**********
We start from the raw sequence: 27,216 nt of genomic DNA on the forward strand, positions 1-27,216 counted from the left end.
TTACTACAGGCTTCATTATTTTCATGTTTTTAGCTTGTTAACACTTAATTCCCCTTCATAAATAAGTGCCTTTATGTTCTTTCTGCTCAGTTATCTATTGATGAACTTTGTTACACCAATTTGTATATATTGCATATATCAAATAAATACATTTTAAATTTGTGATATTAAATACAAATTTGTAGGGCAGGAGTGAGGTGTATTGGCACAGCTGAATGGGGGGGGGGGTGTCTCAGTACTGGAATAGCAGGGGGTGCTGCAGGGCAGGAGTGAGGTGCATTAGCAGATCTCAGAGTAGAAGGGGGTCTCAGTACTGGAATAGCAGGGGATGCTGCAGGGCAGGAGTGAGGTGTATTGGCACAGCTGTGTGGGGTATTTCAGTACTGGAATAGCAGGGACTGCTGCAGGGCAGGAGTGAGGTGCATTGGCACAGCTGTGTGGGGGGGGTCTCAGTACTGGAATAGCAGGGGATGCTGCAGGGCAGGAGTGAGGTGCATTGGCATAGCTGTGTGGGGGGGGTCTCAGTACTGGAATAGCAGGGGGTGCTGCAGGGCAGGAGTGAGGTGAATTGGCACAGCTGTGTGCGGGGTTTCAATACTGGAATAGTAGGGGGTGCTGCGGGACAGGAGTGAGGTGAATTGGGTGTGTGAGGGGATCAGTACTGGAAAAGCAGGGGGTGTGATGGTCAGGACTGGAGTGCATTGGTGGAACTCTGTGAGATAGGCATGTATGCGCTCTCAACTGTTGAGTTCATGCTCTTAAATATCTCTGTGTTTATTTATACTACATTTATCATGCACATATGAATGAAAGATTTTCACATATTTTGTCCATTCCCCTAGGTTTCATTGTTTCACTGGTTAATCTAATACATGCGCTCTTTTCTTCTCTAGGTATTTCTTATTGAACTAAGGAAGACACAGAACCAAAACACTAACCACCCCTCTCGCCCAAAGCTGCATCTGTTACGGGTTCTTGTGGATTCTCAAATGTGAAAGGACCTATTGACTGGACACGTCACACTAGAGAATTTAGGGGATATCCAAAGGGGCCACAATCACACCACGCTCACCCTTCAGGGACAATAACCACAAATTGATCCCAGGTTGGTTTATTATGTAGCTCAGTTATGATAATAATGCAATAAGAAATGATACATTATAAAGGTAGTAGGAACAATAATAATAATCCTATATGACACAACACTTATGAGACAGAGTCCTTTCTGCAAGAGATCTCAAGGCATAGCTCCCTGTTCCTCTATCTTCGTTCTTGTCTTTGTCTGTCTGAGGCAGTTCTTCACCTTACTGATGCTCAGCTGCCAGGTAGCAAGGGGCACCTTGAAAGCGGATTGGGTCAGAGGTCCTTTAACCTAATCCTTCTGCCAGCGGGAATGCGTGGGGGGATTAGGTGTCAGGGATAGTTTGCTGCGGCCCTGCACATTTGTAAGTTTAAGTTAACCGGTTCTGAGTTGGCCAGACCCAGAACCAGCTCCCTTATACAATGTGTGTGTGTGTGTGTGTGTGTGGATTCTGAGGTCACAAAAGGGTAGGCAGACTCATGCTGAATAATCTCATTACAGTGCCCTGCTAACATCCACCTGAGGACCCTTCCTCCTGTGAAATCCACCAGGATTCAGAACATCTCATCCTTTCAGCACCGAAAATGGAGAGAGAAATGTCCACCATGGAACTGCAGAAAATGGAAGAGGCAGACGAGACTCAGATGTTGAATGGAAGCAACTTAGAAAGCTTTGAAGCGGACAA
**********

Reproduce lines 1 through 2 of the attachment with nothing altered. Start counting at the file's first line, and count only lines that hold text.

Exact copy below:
We start from the raw sequence: 27,216 nt of genomic DNA on the forward strand, positions 1-27,216 counted from the left end.
TTACTACAGGCTTCATTATTTTCATGTTTTTAGCTTGTTAACACTTAATTCCCCTTCATAAATAAGTGCCTTTATGTTCTTTCTGCTCAGTTATCTATTGATGAACTTTGTTACACCAATTTGTATATATTGCATATATCAAATAAATACATTTTAAATTTGTGATATTAAATACAAATTTGTAGGGCAGGAGTGAGGTGTATTGGCACAGCTGAATGGGGGGGGGGGTGTCTCAGTACTGGAATAGCAGGGGGTGCTGCAGGGCAGGAGTGAGGTGCATTAGCAGATCTCAGAGTAGAAGGGGGTCTCAGTACTGGAATAGCAGGGGATGCTGCAGGGCAGGAGTGAGGTGTATTGGCACAGCTGTGTGGGGTATTTCAGTACTGGAATAGCAGGGACTGCTGCAGGGCAGGAGTGAGGTGCATTGGCACAGCTGTGTGGGGGGGGTCTCAGTACTGGAATAGCAGGGGATGCTGCAGGGCAGGAGTGAGGTGCATTGGCATAGCTGTGTGGGGGGGGTCTCAGTACTGGAATAGCAGGGGGTGCTGCAGGGCAGGAGTGAGGTGAATTGGCACAGCTGTGTGCGGGGTTTCAATACTGGAATAGTAGGGGGTGCTGCGGGACAGGAGTGAGGTGAATTGGGTGTGTGAGGGGATCAGTACTGGAAAAGCAGGGGGTGTGATGGTCAGGACTGGAGTGCATTGGTGGAACTCTGTGAGATAGGCATGTATGCGCTCTCAACTGTTGAGTTCATGCTCTTAAATATCTCTGTGTTTATTTATACTACATTTATCATGCACATATGAATGAAAGATTTTCACATATTTTGTCCATTCCCCTAGGTTTCATTGTTTCACTGGTTAATCTAATACATGCGCTCTTTTCTTCTCTAGGTATTTCTTATTGAACTAAGGAAGACACAGAACCAAAACACTAACCACCCCTCTCGCCCAAAGCTGCATCTGTTACGGGTTCTTGTGGATTCTCAAATGTGAAAGGACCTATTGACTGGACACGTCACACTAGAGAATTTAGGGGATATCCAAAGGGGCCACAATCACACCACGCTCACCCTTCAGGGACAATAACCACAAATTGATCCCAGGTTGGTTTATTATGTAGCTCAGTTATGATAATAATGCAATAAGAAATGATACATTATAAAGGTAGTAGGAACAATAATAATAATCCTATATGACACAACACTTATGAGACAGAGTCCTTTCTGCAAGAGATCTCAAGGCATAGCTCCCTGTTCCTCTATCTTCGTTCTTGTCTTTGTCTGTCTGAGGCAGTTCTTCACCTTACTGATGCTCAGCTGCCAGGTAGCAAGGGGCACCTTGAAAGCGGATTGGGTCAGAGGTCCTTTAACCTAATCCTTCTGCCAGCGGGAATGCGTGGGGGGATTAGGTGTCAGGGATAGTTTGCTGCGGCCCTGCACATTTGTAAGTTTAAGTTAACCGGTTCTGAGTTGGCCAGACCCAGAACCAGCTCCCTTATACAATGTGTGTGTGTGTGTGTGTGTGTGGATTCTGAGGTCACAAAAGGGTAGGCAGACTCATGCTGAATAATCTCATTACAGTGCCCTGCTAACATCCACCTGAGGACCCTTCCTCCTGTGAAATCCACCAGGATTCAGAACATCTCATCCTTTCAGCACCGAAAATGGAGAGAGAAATGTCCACCATGGAACTGCAGAAAATGGAAGAGGCAGACGAGACTCAGATGTTGAATGGAAGCAACTTAGAAAGCTTTGAAGCGGACAA